Josh Koscheck had lost to Thiago Alves four months prior which quickly put a damper on his title aspirations. He bounced back with an insanely brutal knockout over Yoshiyuki Yoshida and put himself back in the championship hunt two months later. With the lack of fresh title fights for welterweight kingpin Georges St. Pierre, another win for Koscheck would likely be all he needed to secure a shot at the French Canadian.
But a debuting Brazilian had other plans.
UFC 95 saw the Octagon debut of rising prospect Paulo Thiago. Undefeated at the time, most of his wins came by way of submission. A quick glance at his win-loss record wouldn't indicate he had the firepower in his hands to put a top 10 welterweight to sleep. The Ultimate Fighter (TUF) 1 cast member would learn the hard way how wrong that assumption would be.
Thiago is set to step foot inside the Octagon at the promotion's Swedish debut, UFC on Fuel TV 2: "Gustafsson vs. Silva" on April 14. In many ways, he'll be in the same situation Koscheck was in back in 2009 when he faces off against a debuting Siyar Bahadurzada.
Before he does battle with "The Great," however, let's take a look at Thiago's explosive and impressive debut.
Koscheck takes the center of the Octagon while Thiago opts to circle the outside. Nearly half a minute passes before either man takes a swing and both end up doing so at the same thing with little success. The TUF veteran is still the aggressor, walking his opponent down and doubling up on a hook that catches the Brazilian on the jaw.
They continue pawing at each, throwing out single punches more so to find their range it seems than with actual intentions of connecting. A solid leg kick from the Brazilian turns the previously all boxing affair into more of a mixed martial arts (MMA) contest and Koscheck answers back with another pair of doubled up hooks.
More inaction from the pair and the London crowd begins to voice their displeasure. The TUF veteran throws out a snapping jab. And then another. He feints a third and comes across with a monster of an overhand right which finds a home on Thiago's jaw. The Brazilian feels it, for sure, but continues undaunted. A similar punch put Yoshida to sleep but the Octagon newcomer walks right through it.
Koscheck doesn't go in for the kill and allows Thiago time to recover. They once again begin to circle around the cage and the Brazilian hits another leg kick. He attempt a front kick which is nearly countered by the American who then grazes Thiago with a second, equally heavy handed, overhand right.
The two exchange jabs and once again inaction comes to the forefront. More than halfway through the opening round with only a few blips of action, a few exchanges have the English crowd growing more and more unruly. The Octagon begins to be showered in boos as the two welterweights circle and circle.
A leg kick from Koscheck lands as he begins to pressure his opponent ever so slightly towards the cage. Thiago inches backwards, avoiding another haymaker and blocking a headkick. It's obvious Koscheck is looking to bully his opponent, just as he did Yoshida in order to secure a second consecutive highlight reel knockout. The Brazilian strikes back, however, keeping Koscheck at bay and affording him the room he needs to circle away from the cage and back towards the center of the Octagon.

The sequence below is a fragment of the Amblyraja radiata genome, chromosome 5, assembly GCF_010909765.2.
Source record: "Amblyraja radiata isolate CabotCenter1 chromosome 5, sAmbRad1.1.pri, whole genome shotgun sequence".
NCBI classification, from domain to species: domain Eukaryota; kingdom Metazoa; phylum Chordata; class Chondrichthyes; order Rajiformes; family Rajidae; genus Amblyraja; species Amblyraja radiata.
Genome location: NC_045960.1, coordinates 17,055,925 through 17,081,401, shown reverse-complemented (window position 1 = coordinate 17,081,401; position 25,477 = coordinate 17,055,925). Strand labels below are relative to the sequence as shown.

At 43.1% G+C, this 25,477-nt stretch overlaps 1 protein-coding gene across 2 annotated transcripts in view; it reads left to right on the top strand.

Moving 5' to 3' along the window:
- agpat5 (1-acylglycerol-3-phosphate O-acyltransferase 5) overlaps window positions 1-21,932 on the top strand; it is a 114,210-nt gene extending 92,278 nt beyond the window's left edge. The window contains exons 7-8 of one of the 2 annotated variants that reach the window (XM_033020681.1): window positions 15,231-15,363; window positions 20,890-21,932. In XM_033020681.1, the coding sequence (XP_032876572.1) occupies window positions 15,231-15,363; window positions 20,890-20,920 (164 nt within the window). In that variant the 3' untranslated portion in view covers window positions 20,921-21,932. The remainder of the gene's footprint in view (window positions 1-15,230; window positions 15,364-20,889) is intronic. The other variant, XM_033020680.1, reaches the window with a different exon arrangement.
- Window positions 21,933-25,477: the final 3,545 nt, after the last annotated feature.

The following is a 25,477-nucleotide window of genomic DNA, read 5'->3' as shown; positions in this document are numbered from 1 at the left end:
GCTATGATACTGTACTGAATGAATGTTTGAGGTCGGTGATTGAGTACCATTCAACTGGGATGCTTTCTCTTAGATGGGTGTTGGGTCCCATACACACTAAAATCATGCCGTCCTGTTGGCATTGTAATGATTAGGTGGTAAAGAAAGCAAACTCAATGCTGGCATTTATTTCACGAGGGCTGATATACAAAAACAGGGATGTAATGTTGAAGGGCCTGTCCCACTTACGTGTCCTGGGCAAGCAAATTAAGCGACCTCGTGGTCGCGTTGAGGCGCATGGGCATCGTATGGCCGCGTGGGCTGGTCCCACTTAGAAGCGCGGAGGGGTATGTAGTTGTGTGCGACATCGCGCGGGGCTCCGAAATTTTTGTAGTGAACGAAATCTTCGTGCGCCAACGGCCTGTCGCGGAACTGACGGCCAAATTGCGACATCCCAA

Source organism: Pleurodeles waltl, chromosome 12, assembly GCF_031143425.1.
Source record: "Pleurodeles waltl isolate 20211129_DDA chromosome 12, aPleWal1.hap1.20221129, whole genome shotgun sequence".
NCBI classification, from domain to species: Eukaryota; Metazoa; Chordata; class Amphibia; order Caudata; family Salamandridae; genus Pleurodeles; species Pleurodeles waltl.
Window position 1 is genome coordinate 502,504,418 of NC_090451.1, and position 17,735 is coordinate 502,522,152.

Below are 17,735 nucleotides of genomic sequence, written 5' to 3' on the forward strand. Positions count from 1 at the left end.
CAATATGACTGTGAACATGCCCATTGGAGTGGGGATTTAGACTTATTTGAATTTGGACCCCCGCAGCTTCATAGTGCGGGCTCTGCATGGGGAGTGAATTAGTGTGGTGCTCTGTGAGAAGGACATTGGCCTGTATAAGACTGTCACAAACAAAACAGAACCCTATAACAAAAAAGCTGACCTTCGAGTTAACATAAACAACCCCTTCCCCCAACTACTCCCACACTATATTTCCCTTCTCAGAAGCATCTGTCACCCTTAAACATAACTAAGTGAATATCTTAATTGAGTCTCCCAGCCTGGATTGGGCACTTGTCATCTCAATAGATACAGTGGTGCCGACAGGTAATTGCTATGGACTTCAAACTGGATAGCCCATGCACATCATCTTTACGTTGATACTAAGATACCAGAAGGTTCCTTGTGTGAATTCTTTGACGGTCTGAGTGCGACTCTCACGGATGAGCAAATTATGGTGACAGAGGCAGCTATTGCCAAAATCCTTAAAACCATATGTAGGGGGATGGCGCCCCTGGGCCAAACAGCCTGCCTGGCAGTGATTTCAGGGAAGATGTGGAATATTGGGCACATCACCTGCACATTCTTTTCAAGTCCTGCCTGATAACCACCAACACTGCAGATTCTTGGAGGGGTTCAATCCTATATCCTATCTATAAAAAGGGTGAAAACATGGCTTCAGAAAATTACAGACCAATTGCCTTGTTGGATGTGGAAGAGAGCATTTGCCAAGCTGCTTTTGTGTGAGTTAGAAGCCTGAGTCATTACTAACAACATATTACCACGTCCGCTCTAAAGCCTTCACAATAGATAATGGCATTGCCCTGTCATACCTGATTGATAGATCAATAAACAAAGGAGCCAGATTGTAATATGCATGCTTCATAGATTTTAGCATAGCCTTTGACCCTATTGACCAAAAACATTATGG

Standing toe to toe in the center of the cage, Koscheck hops in slightly with a jab which Thiago dodges. The Brazilian answers immediately with an uppercut which catches his opponent flush on the chin. His body goes limp and begins its descent to the canvas below. On the way down, a hook from Thiago connects with the top of Koscheck's head.
The American's body hits the mat violently and his head bounces like a basketball off the canvas. Thiago, for a second, looks to let his guard down, thinking his opponent is out cold. Koscheck very well may have been but he soon seems to be back in something resembling fighting form. But before Thiago can continue his attack, the referee jumps in and stops the fight. It seems half the London crowd is content with the violence on display while the other half felt the stoppage came a hair too quick.
Regardless, the once submission heavy Thiago earned his first UFC win that night and by knockout of all things. While future opponents would have been wise to focus on grappling, they now had to worry about the Brazilian's unexpectedly heavy hands.
Thiago would go on to face -- and lose to -- Jon Fitch in his second appearance inside the Octagon. Koscheck and Fitch might very well be the most difficult two-fight combination for anyone not immediately looking for a title shot. For a debuting fighter, the difficulty is almost absurd. Going into his fight in Sweden, the Brazilian boasts a 4-3 Octagon record. Not great by any means but Thiago has been facing some of the best 170 pounders in the world.
Will his experience be enough to spoil Bahadurzada's debut?
Or will Thiago find himself in Koscheck's shoes the night of UFC 95 with a up and comer spoiling his evening?